Read not to contradict and confute; nor to believe and take for granted; nor to find talk and discourse; but to weigh and consider.
More quotes by Francis Bacon
Judges must beware of hard constructions and strained inferences, for there is no worse torture than that of laws.
Young people are fitter to invent than to judge; fitter for execution than for counsel; and more fit for new projects than for settled business.
Reading maketh a full man; and writing an axact man. And, therefore, if a man write little, he need have a present wit; and if he read little, he need have much cunning to seem to know which he does not.
As the births of living creatures, at first, are ill-shapen: so are all Innovations, which are the births of time.
More quotes about Wisdom
If you have an important point to make, don’t try to be subtle or clever. Use the pile driver. Hit the point once. Then come back and hit it again. Then hit it a third time; a tremendous whack.
Twenty to twenty-five! These are the years! Dont be content with things as they are. Dont take No for an answer. Never submit to failure. Do not be fobbed off with mere personal success or acceptance. You will make all kinds of mistakes; but as long as you are generous and true, and also fierce, you cannot hurt the world or even seriously distress her. She was made to be wooed and won by youth. She has lived and thrived only by repeated subjugations.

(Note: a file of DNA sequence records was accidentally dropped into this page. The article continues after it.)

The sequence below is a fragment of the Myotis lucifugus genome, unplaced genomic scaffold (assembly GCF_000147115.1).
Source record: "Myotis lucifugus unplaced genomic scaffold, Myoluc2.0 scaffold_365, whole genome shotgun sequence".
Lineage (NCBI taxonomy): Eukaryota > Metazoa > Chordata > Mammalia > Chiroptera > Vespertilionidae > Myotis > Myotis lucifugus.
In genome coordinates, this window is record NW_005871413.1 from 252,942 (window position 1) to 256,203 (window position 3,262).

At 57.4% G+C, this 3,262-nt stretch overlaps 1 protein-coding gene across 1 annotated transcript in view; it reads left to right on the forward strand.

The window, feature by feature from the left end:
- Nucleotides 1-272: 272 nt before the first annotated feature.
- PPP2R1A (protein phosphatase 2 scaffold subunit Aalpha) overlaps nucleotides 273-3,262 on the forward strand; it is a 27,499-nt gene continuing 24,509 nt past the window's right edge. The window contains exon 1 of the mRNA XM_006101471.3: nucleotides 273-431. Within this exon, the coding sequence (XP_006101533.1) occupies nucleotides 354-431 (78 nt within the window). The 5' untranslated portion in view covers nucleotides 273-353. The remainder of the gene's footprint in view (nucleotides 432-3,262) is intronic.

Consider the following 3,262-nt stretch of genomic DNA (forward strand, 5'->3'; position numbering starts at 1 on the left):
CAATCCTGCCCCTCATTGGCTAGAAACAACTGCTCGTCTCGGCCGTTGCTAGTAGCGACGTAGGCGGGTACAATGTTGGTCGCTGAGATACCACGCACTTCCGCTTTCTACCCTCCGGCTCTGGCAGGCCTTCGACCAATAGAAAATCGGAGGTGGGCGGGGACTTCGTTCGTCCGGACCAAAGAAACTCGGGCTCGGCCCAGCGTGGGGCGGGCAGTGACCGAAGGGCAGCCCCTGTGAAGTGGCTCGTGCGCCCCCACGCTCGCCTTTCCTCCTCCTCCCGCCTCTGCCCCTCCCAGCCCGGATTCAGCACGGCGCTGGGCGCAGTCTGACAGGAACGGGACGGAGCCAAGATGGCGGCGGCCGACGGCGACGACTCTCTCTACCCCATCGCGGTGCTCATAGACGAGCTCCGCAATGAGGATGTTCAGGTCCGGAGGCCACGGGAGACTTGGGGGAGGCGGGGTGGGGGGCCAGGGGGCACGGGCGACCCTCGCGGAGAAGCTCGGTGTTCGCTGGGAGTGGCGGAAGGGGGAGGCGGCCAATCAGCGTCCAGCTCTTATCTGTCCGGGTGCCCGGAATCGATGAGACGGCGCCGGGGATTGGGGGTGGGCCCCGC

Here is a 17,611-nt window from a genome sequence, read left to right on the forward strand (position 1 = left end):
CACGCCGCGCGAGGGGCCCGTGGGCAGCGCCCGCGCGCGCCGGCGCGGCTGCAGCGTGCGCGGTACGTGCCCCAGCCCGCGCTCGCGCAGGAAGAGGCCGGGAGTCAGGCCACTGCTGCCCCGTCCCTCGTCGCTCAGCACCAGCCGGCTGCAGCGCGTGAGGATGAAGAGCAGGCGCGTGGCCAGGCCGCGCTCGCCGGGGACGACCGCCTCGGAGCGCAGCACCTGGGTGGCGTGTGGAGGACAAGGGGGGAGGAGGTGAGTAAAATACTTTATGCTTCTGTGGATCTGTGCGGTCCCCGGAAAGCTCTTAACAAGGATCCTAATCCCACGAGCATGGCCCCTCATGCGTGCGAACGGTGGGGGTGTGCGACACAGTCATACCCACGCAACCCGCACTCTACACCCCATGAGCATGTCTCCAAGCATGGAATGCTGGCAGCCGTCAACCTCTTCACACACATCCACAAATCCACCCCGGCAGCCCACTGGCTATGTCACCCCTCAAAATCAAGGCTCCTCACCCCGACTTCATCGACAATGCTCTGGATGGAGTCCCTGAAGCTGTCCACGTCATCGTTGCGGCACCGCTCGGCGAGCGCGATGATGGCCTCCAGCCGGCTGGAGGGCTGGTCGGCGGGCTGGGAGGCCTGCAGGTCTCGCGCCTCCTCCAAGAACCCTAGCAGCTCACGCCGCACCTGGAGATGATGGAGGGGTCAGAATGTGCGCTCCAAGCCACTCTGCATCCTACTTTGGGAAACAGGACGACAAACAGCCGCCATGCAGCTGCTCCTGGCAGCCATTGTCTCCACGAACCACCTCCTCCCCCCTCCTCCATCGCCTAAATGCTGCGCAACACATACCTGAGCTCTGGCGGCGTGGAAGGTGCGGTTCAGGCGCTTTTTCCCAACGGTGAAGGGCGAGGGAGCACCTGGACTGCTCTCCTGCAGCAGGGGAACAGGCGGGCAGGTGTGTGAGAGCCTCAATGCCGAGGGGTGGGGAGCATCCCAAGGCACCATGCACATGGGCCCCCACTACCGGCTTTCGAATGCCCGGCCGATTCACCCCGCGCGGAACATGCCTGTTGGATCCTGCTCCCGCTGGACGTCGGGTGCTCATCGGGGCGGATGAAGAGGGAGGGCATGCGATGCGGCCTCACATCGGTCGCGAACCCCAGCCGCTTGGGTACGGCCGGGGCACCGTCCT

It is admirable to consider how many Millions of People come into, and go out of the World, Ignorant of themselves, and of the World they have lived in.
I have lived eighty years of life and know nothing for it, but to be resigned and tell myself that flies are born to be eaten by spiders and man to be devoured by sorrow.
I finished my first book seventy-six years ago. I offered it to every publisher on the English-speaking earth I had ever heard of. Their refusals were unanimous: and it did not get into print until, fifty years later; publishers would publish anything that had my name on it.
A man cannot speak but he judges himself. With his will or against his will he draws his portrait to the eye of his companions by every word. Every opinion reacts on him who utters it. It is a threadball thrown at a mark, but the other end remains on the thrower.
How some of the writers I come across get through their books without dying of boredom is beyond me.
Lest I keep my complacent way I must remember somewhere out there a person died for me today. As long as there must be war, I ask and I must answer was I worth dying for?